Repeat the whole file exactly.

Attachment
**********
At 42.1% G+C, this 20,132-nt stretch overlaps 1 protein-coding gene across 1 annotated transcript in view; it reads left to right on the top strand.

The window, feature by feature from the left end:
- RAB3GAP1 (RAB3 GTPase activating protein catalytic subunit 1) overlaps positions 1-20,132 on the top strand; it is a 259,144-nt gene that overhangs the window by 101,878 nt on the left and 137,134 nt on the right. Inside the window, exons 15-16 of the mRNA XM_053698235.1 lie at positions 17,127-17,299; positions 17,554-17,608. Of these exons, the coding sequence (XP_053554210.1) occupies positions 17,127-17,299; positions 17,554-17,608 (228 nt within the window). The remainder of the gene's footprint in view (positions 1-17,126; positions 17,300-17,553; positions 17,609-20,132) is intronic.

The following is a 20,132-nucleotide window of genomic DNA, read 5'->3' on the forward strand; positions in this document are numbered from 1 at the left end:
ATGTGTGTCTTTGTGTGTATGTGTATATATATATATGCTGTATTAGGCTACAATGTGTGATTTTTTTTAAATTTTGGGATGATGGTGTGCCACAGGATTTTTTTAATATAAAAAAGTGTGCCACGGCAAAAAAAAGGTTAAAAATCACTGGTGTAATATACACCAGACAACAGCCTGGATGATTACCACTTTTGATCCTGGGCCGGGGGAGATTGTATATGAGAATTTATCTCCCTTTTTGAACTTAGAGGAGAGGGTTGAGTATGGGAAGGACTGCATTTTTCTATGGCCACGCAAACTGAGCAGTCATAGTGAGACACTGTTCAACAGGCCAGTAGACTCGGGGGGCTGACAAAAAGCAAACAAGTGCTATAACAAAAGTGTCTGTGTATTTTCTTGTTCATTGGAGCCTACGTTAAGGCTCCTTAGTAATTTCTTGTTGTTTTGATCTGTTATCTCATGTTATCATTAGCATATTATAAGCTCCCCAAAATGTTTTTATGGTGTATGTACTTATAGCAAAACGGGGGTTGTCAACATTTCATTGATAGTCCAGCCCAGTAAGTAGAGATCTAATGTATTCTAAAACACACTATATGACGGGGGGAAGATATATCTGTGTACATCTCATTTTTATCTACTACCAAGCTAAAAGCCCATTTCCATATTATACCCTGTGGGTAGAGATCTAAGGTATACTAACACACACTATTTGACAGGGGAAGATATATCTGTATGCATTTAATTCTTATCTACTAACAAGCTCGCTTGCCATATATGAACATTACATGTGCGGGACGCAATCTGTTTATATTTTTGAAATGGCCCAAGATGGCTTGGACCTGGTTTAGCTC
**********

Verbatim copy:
At 42.1% G+C, this 20,132-nt stretch overlaps 1 protein-coding gene across 1 annotated transcript in view; it reads left to right on the top strand.

The window, feature by feature from the left end:
- RAB3GAP1 (RAB3 GTPase activating protein catalytic subunit 1) overlaps positions 1-20,132 on the top strand; it is a 259,144-nt gene that overhangs the window by 101,878 nt on the left and 137,134 nt on the right. Inside the window, exons 15-16 of the mRNA XM_053698235.1 lie at positions 17,127-17,299; positions 17,554-17,608. Of these exons, the coding sequence (XP_053554210.1) occupies positions 17,127-17,299; positions 17,554-17,608 (228 nt within the window). The remainder of the gene's footprint in view (positions 1-17,126; positions 17,300-17,553; positions 17,609-20,132) is intronic.

The following is a 20,132-nucleotide window of genomic DNA, read 5'->3' on the forward strand; positions in this document are numbered from 1 at the left end:
ATGTGTGTCTTTGTGTGTATGTGTATATATATATATGCTGTATTAGGCTACAATGTGTGATTTTTTTTAAATTTTGGGATGATGGTGTGCCACAGGATTTTTTTAATATAAAAAAGTGTGCCACGGCAAAAAAAAGGTTAAAAATCACTGGTGTAATATACACCAGACAACAGCCTGGATGATTACCACTTTTGATCCTGGGCCGGGGGAGATTGTATATGAGAATTTATCTCCCTTTTTGAACTTAGAGGAGAGGGTTGAGTATGGGAAGGACTGCATTTTTCTATGGCCACGCAAACTGAGCAGTCATAGTGAGACACTGTTCAACAGGCCAGTAGACTCGGGGGGCTGACAAAAAGCAAACAAGTGCTATAACAAAAGTGTCTGTGTATTTTCTTGTTCATTGGAGCCTACGTTAAGGCTCCTTAGTAATTTCTTGTTGTTTTGATCTGTTATCTCATGTTATCATTAGCATATTATAAGCTCCCCAAAATGTTTTTATGGTGTATGTACTTATAGCAAAACGGGGGTTGTCAACATTTCATTGATAGTCCAGCCCAGTAAGTAGAGATCTAATGTATTCTAAAACACACTATATGACGGGGGGAAGATATATCTGTGTACATCTCATTTTTATCTACTACCAAGCTAAAAGCCCATTTCCATATTATACCCTGTGGGTAGAGATCTAAGGTATACTAACACACACTATTTGACAGGGGAAGATATATCTGTATGCATTTAATTCTTATCTACTAACAAGCTCGCTTGCCATATATGAACATTACATGTGCGGGACGCAATCTGTTTATATTTTTGAAATGGCCCAAGATGGCTTGGACCTGGTTTAGCTC